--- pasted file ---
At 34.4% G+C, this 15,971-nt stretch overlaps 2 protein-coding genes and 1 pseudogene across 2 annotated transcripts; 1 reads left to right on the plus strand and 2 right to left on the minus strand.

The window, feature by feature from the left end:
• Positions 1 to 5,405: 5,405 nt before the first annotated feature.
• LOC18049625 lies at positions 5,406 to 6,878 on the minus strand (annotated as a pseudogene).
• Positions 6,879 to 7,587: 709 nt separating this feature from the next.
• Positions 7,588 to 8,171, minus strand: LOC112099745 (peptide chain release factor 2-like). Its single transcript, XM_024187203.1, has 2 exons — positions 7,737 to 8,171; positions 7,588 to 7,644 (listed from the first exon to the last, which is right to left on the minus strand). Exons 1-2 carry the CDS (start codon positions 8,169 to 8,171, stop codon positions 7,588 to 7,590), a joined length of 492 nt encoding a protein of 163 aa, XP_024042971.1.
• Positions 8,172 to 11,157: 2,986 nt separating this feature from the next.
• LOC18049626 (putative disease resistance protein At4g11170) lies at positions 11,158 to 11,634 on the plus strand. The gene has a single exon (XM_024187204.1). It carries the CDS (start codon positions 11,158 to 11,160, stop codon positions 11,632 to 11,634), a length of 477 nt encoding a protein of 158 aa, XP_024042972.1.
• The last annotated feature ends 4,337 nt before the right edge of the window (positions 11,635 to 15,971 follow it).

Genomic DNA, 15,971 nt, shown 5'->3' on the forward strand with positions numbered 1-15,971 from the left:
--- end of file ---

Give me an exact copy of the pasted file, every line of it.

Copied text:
At 34.4% G+C, this 15,971-nt stretch overlaps 2 protein-coding genes and 1 pseudogene across 2 annotated transcripts; 1 reads left to right on the plus strand and 2 right to left on the minus strand.

The window, feature by feature from the left end:
• Positions 1 to 5,405: 5,405 nt before the first annotated feature.
• LOC18049625 lies at positions 5,406 to 6,878 on the minus strand (annotated as a pseudogene).
• Positions 6,879 to 7,587: 709 nt separating this feature from the next.
• Positions 7,588 to 8,171, minus strand: LOC112099745 (peptide chain release factor 2-like). Its single transcript, XM_024187203.1, has 2 exons — positions 7,737 to 8,171; positions 7,588 to 7,644 (listed from the first exon to the last, which is right to left on the minus strand). Exons 1-2 carry the CDS (start codon positions 8,169 to 8,171, stop codon positions 7,588 to 7,590), a joined length of 492 nt encoding a protein of 163 aa, XP_024042971.1.
• Positions 8,172 to 11,157: 2,986 nt separating this feature from the next.
• LOC18049626 (putative disease resistance protein At4g11170) lies at positions 11,158 to 11,634 on the plus strand. The gene has a single exon (XM_024187204.1). It carries the CDS (start codon positions 11,158 to 11,160, stop codon positions 11,632 to 11,634), a length of 477 nt encoding a protein of 158 aa, XP_024042972.1.
• The last annotated feature ends 4,337 nt before the right edge of the window (positions 11,635 to 15,971 follow it).

Genomic DNA, 15,971 nt, shown 5'->3' on the forward strand with positions numbered 1-15,971 from the left: